In short, we are no longer offering advances to new authors. About a year or so ago, we decided to change our contract and begin offering advances against royalties to authors. Our goal was to be more competitive. We knew from past experience as literary agents that this endeavor carried with it inherent risk, but we decided to try it because we felt our business had flourished and we wanted to pass an incentive along to authors. Suffice it to say, what followed indicates that we need retire this idea permanently.
Advances are loans. When a publisher offers an author an advance, the message sent should be that publisher has faith in that author’s product and, as with any product offered to consumers, the author of that product will put forth every effort necessary to make his/her product a success.
However, it seems we have had, in some cases, more faith as producers of the product than the creators of the product. It’s been our experience that new authors to whom we give advances actually put forth less effort into trying to make their product successful than those to whom we offered no advances. Rather than use a monetary advance to help promote their books, it seems some authors look upon an advance as a gift, or perhaps a payment for all their hard work. Either way, the result is the same: most, if not all, marketing efforts cease and author focus turns toward the next book.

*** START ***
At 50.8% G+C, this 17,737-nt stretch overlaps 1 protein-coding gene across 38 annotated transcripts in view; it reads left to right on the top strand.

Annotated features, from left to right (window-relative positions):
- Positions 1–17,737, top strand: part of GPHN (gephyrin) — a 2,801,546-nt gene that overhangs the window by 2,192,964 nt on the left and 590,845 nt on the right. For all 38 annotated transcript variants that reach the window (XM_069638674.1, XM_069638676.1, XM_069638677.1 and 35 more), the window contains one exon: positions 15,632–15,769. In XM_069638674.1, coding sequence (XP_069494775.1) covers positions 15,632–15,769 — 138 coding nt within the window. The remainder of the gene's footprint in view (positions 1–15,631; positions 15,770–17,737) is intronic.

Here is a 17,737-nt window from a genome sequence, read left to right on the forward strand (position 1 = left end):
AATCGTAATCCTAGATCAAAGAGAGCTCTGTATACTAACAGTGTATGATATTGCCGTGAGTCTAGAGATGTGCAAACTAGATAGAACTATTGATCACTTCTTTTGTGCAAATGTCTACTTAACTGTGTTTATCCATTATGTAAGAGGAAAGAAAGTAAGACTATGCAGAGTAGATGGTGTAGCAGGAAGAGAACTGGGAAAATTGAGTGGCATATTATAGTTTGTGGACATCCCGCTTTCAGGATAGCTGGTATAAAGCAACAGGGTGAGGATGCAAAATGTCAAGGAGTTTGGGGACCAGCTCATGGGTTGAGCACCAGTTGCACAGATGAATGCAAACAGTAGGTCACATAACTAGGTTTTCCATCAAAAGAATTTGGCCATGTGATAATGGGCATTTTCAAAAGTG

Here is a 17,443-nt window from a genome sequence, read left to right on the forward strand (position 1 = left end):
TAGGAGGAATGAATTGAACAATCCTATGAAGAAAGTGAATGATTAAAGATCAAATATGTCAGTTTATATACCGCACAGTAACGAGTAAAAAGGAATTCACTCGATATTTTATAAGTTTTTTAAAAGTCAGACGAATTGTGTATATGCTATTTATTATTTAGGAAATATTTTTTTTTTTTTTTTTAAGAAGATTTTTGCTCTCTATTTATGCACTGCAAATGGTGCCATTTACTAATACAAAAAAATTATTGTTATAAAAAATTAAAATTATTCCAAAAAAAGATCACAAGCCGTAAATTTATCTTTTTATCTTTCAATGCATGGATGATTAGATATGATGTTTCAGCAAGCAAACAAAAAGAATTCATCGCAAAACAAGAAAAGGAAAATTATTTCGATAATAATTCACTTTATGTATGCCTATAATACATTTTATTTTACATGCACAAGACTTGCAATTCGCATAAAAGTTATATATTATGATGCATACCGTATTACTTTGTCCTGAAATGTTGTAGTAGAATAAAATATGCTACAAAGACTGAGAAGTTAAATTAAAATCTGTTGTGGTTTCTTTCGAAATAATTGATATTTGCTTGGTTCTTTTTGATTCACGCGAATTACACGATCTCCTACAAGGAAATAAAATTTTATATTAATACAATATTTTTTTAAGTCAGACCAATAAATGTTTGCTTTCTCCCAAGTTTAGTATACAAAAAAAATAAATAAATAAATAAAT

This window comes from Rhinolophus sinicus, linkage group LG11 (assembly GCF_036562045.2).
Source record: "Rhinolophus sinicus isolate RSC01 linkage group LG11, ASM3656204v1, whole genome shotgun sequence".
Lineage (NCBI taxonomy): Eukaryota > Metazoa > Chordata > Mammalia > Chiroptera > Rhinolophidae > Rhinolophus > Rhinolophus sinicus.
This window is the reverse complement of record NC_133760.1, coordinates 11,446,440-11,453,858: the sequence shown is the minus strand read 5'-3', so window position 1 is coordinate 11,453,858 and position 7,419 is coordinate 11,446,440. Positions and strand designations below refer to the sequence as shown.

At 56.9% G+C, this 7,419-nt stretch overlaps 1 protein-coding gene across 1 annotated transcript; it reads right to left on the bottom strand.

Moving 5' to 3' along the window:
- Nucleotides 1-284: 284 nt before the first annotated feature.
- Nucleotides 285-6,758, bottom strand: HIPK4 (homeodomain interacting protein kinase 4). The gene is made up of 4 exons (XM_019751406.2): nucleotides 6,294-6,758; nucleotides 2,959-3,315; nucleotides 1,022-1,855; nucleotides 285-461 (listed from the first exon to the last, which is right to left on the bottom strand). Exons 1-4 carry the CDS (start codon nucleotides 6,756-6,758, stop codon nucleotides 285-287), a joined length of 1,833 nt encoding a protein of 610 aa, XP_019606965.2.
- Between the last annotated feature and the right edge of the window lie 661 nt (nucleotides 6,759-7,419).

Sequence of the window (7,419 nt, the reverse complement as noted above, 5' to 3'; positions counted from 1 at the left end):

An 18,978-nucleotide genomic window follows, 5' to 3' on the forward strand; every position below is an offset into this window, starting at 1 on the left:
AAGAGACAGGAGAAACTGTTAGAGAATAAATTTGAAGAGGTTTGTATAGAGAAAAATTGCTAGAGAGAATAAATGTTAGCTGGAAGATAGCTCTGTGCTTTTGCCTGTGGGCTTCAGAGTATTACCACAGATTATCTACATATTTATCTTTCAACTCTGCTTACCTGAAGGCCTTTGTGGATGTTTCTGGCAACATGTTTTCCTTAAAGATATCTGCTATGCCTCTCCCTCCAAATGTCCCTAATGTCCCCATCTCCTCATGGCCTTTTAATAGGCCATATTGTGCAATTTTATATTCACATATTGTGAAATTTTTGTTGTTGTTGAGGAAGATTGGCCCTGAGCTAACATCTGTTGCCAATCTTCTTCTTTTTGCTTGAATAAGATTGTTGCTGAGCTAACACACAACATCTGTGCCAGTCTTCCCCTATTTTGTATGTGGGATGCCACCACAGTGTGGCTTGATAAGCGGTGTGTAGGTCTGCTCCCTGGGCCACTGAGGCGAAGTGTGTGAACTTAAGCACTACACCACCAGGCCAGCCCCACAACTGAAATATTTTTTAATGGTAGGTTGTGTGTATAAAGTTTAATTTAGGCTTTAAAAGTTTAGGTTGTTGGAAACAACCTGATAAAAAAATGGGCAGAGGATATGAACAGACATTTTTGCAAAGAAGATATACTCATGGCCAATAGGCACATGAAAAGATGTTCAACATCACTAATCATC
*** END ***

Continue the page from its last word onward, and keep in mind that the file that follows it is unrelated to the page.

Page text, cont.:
We saw this happen numerous times during our agenting years, and not just with small publishers. Authors with mid-size and large publishers, such as Kensington and Random House, who got mid-size and large advances, also have succumbed to this. Ask editors at the majors what their biggest pet peeves are and among the top five will be paying an advance on a great book that never goes anywhere because the author quit marketing him/herself the day the check arrived in the mail.
Usually, when one loans someone money, that person tries hard to repay that loan. This should be even more the case when doing so is advantageous to one’s career. Not so the case with advances. Are they looked up as entitlements? Is it because advances are so common? Do authors believe receiving a loan shifts all marketing responsibility away from them and onto the product producer? It would seem so.